Having just launched the oil-backed Petro (PTR), Venezuelan President Nicolás Maduro didn’t take long to announce another: the Petro Gold. On Wednesday, Maduro revealed that the ‘Petro Oro’ will launch next week; with its value being pegged to gold and other precious metals.
Conducting one of his routine televised addresses to his mostly-impoverished citizens, Maduro “launch[ed] the Petro Gold, backed by gold,” which he said exists “to strengthen the Petro.”
Clarification is yet to emerge regarding whether the Petro Gold will have its value pegged to the central bank’s gold reserves, or the not-yet-developed mineral deposits.
There are already gold-back cryptocurrencies in existence, one of which – RMG – is administered by The Royal Mint located in Britain. Until further details come out of Venezuela by way of a whitepaper, extant coins like RMG will be looked to as a benchmark for those speculating about Petro Gold.
The Petro has attracted worldwide attention over recent months, not just for its status as the inaugural state-issued coin, but for its diplomatic relevance. Indeed, the United States imposed harsh economic sanctions upon Maduro’s dictatorship last year. Yet their desired effect looks set to be subverted, courtesy of the distributed ledger technology that underpins blockchain, and indeed the Petro; helping Venezuela circumvent these punitive financial sanctions.
On Wednesday, the first day of the Petro’s pre-sale reportedly raised $735 million (USD), but given the political agendas at play, it is hard to believe any figures provided. This all occurred, of course, despite Petro technically not existing; having been deemed unconstitutional by the National Assembly. Not that this concerns Maduro, for the corrupt executive branch has essentially disempowered the National Assembly.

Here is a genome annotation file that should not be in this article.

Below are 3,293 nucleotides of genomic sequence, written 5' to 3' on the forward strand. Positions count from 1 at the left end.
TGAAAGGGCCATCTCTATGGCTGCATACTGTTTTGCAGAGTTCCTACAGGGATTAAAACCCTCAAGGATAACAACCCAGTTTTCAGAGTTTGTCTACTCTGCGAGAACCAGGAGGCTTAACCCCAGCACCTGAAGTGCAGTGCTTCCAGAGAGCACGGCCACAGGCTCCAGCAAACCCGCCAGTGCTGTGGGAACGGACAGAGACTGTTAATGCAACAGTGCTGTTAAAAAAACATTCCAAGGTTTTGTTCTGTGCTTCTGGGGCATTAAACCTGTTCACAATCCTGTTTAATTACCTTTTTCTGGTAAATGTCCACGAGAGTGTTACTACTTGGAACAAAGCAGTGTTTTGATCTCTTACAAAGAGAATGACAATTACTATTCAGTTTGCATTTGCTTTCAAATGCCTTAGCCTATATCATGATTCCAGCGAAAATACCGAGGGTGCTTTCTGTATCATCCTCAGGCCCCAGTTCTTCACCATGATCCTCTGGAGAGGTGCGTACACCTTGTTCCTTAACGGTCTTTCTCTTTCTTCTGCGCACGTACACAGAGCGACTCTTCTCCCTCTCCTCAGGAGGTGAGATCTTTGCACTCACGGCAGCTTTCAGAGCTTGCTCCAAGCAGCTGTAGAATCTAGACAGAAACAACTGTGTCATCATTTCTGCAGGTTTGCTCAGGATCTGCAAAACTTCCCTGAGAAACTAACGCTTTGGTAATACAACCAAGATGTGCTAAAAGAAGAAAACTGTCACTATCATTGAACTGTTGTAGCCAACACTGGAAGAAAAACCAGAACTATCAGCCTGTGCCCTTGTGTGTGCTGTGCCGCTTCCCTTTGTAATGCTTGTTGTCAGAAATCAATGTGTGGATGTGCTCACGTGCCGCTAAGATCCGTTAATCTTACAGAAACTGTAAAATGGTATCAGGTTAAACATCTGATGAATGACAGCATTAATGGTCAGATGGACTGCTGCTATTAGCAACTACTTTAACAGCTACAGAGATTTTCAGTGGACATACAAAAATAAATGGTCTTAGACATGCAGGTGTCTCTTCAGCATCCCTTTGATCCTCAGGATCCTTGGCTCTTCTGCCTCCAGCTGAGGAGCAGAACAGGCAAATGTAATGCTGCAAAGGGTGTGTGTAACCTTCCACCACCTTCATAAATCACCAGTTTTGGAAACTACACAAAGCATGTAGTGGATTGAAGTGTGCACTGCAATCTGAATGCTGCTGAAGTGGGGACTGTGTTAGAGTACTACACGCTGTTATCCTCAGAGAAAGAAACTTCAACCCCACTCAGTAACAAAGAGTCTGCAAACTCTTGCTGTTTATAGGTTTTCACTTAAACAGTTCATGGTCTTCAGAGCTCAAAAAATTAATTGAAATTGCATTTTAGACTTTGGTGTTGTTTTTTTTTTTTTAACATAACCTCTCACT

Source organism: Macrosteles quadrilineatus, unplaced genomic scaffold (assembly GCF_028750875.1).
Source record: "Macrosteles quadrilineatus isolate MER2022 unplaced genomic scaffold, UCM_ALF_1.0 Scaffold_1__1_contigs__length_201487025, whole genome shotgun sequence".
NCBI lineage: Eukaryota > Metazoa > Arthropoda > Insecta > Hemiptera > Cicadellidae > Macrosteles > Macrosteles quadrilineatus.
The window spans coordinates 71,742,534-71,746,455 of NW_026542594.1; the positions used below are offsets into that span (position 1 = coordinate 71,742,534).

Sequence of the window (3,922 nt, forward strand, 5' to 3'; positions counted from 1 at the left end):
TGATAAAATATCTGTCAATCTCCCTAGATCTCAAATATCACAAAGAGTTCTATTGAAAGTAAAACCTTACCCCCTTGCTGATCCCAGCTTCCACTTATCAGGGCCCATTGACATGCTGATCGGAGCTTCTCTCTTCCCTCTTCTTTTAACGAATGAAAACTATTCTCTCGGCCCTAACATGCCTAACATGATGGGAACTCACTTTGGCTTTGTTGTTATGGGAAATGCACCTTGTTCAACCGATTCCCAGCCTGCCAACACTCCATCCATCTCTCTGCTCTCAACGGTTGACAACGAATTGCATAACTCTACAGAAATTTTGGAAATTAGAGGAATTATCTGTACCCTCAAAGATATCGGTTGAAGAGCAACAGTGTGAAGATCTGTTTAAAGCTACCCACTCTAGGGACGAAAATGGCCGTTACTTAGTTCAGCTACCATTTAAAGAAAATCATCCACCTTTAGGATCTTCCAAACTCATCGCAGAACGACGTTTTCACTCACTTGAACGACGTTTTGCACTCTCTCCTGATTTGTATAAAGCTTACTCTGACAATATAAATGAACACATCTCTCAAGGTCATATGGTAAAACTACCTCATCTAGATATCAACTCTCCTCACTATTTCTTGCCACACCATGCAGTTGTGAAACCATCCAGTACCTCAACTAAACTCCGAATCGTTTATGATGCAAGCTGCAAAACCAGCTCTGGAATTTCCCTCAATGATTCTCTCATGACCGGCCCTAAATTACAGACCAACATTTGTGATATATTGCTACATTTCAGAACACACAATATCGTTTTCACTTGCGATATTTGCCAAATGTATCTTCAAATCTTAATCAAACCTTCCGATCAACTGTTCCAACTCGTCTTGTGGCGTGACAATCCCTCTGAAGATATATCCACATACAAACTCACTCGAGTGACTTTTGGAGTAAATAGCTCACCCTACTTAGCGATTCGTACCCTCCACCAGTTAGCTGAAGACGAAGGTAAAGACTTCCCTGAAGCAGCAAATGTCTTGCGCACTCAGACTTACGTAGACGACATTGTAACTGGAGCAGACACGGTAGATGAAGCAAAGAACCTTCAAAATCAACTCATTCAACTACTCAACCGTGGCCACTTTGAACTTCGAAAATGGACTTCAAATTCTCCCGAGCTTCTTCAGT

The autocratic government ought to fix some things, however, if this second ICO is to help resurrect their dejected economy. Indeed, reports emerged today that for the few fortunate Venezuelans with a disposable income, they apparently are unable to acquire any Petro. This is because the national currency – the bolívar (VEF) – cannot buy any. Worse still, it is near-impossible to find a bank willing to exchange VEF for foreign currency, given the hyperinflation burdening the Venezuelan economy; leaving Venezuelans locked out from purchasing the crypto asset administered by their very own country.
Currencies that can purchase the Petro are USD, the Euro, Ether, and Bitcoin. Maduro today announced that after two days, the presale has raised over $1 billion, with the four above currencies representing 36%, 15%, 18%, and 31%, respectively, of the funds raised thus far.
National crypto assets are certainly in vogue at the moment. On Wednesday, an Iranian minister indicated that the Central Bank of Iran is developing a coin that would, if realized, be state-controlled.
Across the border in Turkey, they also appear intent on releasing a government-backed cryptocurrency, with news emerging on Thursday that politician Ahmet Kenan Tanrıkulu has completed a drafted proposal to launch Turkcoin. This followed comments made weeks ago by the Deputy Prime Minister that advocated the idea of a state-sponsored virtual token.
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